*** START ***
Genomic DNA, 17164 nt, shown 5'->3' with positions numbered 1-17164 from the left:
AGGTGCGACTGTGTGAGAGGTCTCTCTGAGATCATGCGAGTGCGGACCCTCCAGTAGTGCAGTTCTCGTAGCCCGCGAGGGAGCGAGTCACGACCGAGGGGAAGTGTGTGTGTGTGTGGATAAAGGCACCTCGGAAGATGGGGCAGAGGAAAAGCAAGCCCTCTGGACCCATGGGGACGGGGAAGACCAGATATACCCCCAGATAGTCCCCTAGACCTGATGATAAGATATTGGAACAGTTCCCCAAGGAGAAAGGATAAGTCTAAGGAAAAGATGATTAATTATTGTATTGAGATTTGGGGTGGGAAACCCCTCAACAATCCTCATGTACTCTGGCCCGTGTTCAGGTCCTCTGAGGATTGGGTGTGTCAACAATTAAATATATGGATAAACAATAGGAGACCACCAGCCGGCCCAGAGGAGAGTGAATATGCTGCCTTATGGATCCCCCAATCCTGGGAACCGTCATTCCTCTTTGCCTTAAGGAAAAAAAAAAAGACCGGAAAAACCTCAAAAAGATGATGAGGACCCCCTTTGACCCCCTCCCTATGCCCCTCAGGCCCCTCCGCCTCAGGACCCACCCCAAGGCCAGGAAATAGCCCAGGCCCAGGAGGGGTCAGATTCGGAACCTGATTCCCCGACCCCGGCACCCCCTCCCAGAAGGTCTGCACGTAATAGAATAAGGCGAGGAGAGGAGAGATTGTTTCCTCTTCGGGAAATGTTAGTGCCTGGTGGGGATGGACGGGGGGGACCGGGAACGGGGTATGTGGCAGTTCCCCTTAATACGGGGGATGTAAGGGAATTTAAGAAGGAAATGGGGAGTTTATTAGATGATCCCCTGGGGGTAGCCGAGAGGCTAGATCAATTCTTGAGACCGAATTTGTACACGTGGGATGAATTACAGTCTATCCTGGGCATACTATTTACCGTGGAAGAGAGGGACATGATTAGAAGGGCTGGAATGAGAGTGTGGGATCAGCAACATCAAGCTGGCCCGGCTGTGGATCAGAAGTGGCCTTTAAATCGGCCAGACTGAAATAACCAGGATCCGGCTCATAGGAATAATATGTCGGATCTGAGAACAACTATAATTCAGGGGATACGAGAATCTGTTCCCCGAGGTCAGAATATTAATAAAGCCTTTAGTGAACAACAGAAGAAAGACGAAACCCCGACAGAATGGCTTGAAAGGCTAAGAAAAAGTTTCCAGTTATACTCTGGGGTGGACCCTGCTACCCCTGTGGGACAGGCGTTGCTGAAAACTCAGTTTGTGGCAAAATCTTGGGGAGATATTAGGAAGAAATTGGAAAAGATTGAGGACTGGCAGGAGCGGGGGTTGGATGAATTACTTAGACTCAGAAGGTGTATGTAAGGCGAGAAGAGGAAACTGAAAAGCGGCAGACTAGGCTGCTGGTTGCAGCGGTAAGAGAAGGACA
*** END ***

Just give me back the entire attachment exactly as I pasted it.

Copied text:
Genomic DNA, 17164 nt, shown 5'->3' with positions numbered 1-17164 from the left:
AGGTGCGACTGTGTGAGAGGTCTCTCTGAGATCATGCGAGTGCGGACCCTCCAGTAGTGCAGTTCTCGTAGCCCGCGAGGGAGCGAGTCACGACCGAGGGGAAGTGTGTGTGTGTGTGGATAAAGGCACCTCGGAAGATGGGGCAGAGGAAAAGCAAGCCCTCTGGACCCATGGGGACGGGGAAGACCAGATATACCCCCAGATAGTCCCCTAGACCTGATGATAAGATATTGGAACAGTTCCCCAAGGAGAAAGGATAAGTCTAAGGAAAAGATGATTAATTATTGTATTGAGATTTGGGGTGGGAAACCCCTCAACAATCCTCATGTACTCTGGCCCGTGTTCAGGTCCTCTGAGGATTGGGTGTGTCAACAATTAAATATATGGATAAACAATAGGAGACCACCAGCCGGCCCAGAGGAGAGTGAATATGCTGCCTTATGGATCCCCCAATCCTGGGAACCGTCATTCCTCTTTGCCTTAAGGAAAAAAAAAAAGACCGGAAAAACCTCAAAAAGATGATGAGGACCCCCTTTGACCCCCTCCCTATGCCCCTCAGGCCCCTCCGCCTCAGGACCCACCCCAAGGCCAGGAAATAGCCCAGGCCCAGGAGGGGTCAGATTCGGAACCTGATTCCCCGACCCCGGCACCCCCTCCCAGAAGGTCTGCACGTAATAGAATAAGGCGAGGAGAGGAGAGATTGTTTCCTCTTCGGGAAATGTTAGTGCCTGGTGGGGATGGACGGGGGGGACCGGGAACGGGGTATGTGGCAGTTCCCCTTAATACGGGGGATGTAAGGGAATTTAAGAAGGAAATGGGGAGTTTATTAGATGATCCCCTGGGGGTAGCCGAGAGGCTAGATCAATTCTTGAGACCGAATTTGTACACGTGGGATGAATTACAGTCTATCCTGGGCATACTATTTACCGTGGAAGAGAGGGACATGATTAGAAGGGCTGGAATGAGAGTGTGGGATCAGCAACATCAAGCTGGCCCGGCTGTGGATCAGAAGTGGCCTTTAAATCGGCCAGACTGAAATAACCAGGATCCGGCTCATAGGAATAATATGTCGGATCTGAGAACAACTATAATTCAGGGGATACGAGAATCTGTTCCCCGAGGTCAGAATATTAATAAAGCCTTTAGTGAACAACAGAAGAAAGACGAAACCCCGACAGAATGGCTTGAAAGGCTAAGAAAAAGTTTCCAGTTATACTCTGGGGTGGACCCTGCTACCCCTGTGGGACAGGCGTTGCTGAAAACTCAGTTTGTGGCAAAATCTTGGGGAGATATTAGGAAGAAATTGGAAAAGATTGAGGACTGGCAGGAGCGGGGGTTGGATGAATTACTTAGACTCAGAAGGTGTATGTAAGGCGAGAAGAGGAAACTGAAAAGCGGCAGACTAGGCTGCTGGTTGCAGCGGTAAGAGAAGGACA